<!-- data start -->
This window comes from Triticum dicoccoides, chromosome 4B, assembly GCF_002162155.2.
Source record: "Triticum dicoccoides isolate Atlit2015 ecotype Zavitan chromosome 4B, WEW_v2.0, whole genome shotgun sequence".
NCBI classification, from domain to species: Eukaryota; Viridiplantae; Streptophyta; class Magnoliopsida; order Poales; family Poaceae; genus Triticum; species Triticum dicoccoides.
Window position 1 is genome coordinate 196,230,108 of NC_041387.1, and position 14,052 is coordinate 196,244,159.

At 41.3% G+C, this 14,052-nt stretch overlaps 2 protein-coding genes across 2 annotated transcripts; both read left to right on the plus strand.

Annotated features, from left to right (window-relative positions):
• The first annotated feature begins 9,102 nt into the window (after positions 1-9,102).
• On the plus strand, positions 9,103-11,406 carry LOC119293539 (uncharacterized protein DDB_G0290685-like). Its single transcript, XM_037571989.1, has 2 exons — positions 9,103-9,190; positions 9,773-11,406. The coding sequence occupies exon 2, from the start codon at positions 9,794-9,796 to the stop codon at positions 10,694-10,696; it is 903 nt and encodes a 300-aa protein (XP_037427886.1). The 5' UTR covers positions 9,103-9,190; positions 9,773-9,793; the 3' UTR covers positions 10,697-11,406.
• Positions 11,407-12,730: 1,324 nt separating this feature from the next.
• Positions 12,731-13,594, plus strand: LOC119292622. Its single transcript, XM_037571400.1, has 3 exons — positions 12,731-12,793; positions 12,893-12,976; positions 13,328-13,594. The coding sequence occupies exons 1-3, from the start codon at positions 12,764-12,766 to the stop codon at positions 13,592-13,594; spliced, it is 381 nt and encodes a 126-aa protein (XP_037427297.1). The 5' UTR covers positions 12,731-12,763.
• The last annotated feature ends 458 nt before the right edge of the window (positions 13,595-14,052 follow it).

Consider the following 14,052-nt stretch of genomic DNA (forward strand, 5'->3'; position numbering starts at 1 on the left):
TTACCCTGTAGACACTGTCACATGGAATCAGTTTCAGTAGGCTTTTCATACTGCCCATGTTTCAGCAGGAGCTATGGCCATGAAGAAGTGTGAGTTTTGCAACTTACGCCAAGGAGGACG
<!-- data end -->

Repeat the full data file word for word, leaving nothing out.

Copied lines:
This window comes from Triticum dicoccoides, chromosome 4B, assembly GCF_002162155.2.
Source record: "Triticum dicoccoides isolate Atlit2015 ecotype Zavitan chromosome 4B, WEW_v2.0, whole genome shotgun sequence".
NCBI classification, from domain to species: Eukaryota; Viridiplantae; Streptophyta; class Magnoliopsida; order Poales; family Poaceae; genus Triticum; species Triticum dicoccoides.
Window position 1 is genome coordinate 196,230,108 of NC_041387.1, and position 14,052 is coordinate 196,244,159.

At 41.3% G+C, this 14,052-nt stretch overlaps 2 protein-coding genes across 2 annotated transcripts; both read left to right on the plus strand.

Annotated features, from left to right (window-relative positions):
• The first annotated feature begins 9,102 nt into the window (after positions 1-9,102).
• On the plus strand, positions 9,103-11,406 carry LOC119293539 (uncharacterized protein DDB_G0290685-like). Its single transcript, XM_037571989.1, has 2 exons — positions 9,103-9,190; positions 9,773-11,406. The coding sequence occupies exon 2, from the start codon at positions 9,794-9,796 to the stop codon at positions 10,694-10,696; it is 903 nt and encodes a 300-aa protein (XP_037427886.1). The 5' UTR covers positions 9,103-9,190; positions 9,773-9,793; the 3' UTR covers positions 10,697-11,406.
• Positions 11,407-12,730: 1,324 nt separating this feature from the next.
• Positions 12,731-13,594, plus strand: LOC119292622. Its single transcript, XM_037571400.1, has 3 exons — positions 12,731-12,793; positions 12,893-12,976; positions 13,328-13,594. The coding sequence occupies exons 1-3, from the start codon at positions 12,764-12,766 to the stop codon at positions 13,592-13,594; spliced, it is 381 nt and encodes a 126-aa protein (XP_037427297.1). The 5' UTR covers positions 12,731-12,763.
• The last annotated feature ends 458 nt before the right edge of the window (positions 13,595-14,052 follow it).

Consider the following 14,052-nt stretch of genomic DNA (forward strand, 5'->3'; position numbering starts at 1 on the left):
TTACCCTGTAGACACTGTCACATGGAATCAGTTTCAGTAGGCTTTTCATACTGCCCATGTTTCAGCAGGAGCTATGGCCATGAAGAAGTGTGAGTTTTGCAACTTACGCCAAGGAGGACG